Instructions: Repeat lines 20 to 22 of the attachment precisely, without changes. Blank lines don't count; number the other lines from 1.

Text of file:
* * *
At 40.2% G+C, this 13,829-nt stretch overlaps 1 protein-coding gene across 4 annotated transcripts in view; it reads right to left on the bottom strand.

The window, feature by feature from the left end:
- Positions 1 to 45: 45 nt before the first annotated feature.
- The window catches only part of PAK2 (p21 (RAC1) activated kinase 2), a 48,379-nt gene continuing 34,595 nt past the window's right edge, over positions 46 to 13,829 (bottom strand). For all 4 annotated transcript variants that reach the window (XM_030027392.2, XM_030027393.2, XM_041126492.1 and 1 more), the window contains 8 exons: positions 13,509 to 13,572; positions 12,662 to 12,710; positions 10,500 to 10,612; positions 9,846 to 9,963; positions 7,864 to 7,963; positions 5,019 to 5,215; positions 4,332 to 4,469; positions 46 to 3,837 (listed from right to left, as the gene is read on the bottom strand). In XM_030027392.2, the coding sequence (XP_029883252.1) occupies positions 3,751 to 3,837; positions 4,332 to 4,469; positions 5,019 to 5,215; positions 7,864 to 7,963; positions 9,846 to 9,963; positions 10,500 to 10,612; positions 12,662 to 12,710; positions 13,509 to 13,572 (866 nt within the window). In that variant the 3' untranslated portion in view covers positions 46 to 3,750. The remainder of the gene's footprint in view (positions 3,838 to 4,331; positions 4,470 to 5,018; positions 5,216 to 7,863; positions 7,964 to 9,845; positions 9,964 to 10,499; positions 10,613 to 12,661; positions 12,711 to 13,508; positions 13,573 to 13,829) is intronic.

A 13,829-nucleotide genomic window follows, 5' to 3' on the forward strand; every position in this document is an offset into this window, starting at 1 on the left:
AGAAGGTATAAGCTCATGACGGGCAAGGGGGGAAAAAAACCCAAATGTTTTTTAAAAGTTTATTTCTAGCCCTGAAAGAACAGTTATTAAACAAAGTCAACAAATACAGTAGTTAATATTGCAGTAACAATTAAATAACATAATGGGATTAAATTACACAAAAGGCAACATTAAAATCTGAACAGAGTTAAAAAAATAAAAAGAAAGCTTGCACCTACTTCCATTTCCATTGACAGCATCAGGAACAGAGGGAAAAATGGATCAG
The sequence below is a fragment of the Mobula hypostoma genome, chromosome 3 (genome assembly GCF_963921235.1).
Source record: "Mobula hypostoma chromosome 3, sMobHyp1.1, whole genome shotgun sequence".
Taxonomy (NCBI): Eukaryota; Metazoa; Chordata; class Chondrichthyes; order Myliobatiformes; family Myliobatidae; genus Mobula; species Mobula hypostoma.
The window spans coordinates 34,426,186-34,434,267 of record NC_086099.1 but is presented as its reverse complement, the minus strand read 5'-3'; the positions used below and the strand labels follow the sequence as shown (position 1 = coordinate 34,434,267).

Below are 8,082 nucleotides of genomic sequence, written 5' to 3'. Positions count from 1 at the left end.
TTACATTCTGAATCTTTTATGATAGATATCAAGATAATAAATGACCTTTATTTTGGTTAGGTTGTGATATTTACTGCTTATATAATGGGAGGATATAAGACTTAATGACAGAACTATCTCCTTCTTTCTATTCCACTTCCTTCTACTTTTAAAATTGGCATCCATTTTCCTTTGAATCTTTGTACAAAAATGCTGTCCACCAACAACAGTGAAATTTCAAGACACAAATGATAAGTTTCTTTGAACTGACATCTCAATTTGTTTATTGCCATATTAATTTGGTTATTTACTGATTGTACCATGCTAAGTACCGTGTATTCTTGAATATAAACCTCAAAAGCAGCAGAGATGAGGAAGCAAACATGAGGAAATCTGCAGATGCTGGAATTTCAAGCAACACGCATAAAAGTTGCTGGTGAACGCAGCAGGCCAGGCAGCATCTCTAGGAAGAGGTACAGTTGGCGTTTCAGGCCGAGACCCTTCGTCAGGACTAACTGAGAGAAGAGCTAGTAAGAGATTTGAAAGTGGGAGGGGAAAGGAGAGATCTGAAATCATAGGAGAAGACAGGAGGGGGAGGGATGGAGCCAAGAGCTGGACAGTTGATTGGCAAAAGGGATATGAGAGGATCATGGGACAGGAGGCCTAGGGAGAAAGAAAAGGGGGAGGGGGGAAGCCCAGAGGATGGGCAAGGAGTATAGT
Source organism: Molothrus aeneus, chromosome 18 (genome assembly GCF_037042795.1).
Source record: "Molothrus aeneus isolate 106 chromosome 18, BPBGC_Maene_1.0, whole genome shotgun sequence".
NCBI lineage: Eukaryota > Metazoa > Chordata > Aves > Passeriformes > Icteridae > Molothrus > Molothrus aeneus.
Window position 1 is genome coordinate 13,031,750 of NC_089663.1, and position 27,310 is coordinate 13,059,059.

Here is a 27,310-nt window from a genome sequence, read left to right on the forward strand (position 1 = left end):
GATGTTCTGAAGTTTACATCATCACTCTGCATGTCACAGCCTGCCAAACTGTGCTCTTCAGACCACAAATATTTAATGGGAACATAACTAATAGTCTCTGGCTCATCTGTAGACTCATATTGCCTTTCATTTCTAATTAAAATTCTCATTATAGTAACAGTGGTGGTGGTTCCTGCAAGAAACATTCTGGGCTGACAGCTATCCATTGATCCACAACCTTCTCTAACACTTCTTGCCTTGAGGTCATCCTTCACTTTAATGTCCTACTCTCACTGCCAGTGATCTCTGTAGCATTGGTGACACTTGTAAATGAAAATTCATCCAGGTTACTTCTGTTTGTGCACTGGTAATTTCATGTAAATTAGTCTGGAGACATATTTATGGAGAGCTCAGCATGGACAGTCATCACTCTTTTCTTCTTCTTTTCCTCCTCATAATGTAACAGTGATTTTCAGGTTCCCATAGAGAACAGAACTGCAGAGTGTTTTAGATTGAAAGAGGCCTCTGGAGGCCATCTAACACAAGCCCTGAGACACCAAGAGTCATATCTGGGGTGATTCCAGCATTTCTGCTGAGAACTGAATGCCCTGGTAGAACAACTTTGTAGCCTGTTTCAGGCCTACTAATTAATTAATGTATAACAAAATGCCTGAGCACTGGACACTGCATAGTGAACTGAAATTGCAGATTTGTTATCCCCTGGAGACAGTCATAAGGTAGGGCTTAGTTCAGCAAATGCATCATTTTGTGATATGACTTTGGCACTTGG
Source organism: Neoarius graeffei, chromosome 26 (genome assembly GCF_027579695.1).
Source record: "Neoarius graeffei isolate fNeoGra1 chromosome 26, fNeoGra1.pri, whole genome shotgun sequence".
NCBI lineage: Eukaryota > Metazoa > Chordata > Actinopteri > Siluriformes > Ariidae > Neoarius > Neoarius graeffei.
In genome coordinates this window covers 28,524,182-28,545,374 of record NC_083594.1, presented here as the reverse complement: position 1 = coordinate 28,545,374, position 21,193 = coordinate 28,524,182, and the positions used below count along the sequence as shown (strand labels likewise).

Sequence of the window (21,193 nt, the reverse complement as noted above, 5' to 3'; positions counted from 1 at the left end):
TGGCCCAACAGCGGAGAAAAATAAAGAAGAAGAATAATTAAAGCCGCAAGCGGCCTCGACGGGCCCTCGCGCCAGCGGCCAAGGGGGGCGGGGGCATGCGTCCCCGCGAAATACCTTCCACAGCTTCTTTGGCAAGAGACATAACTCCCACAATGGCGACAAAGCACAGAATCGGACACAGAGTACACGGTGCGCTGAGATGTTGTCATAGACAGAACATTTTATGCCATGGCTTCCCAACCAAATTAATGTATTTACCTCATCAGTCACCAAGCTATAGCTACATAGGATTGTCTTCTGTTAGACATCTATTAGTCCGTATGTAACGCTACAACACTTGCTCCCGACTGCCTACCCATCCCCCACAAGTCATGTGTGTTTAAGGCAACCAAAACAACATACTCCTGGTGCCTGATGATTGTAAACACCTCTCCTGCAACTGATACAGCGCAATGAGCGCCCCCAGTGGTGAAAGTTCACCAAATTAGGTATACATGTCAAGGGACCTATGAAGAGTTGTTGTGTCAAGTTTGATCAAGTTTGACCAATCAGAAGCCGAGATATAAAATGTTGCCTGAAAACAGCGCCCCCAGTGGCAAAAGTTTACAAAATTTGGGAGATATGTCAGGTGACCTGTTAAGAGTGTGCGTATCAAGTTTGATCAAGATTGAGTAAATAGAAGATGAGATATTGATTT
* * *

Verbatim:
Source record: "Neoarius graeffei isolate fNeoGra1 chromosome 26, fNeoGra1.pri, whole genome shotgun sequence".
NCBI lineage: Eukaryota > Metazoa > Chordata > Actinopteri > Siluriformes > Ariidae > Neoarius > Neoarius graeffei.
In genome coordinates this window covers 28,524,182-28,545,374 of record NC_083594.1, presented here as the reverse complement: position 1 = coordinate 28,545,374, position 21,193 = coordinate 28,524,182, and the positions used below count along the sequence as shown (strand labels likewise).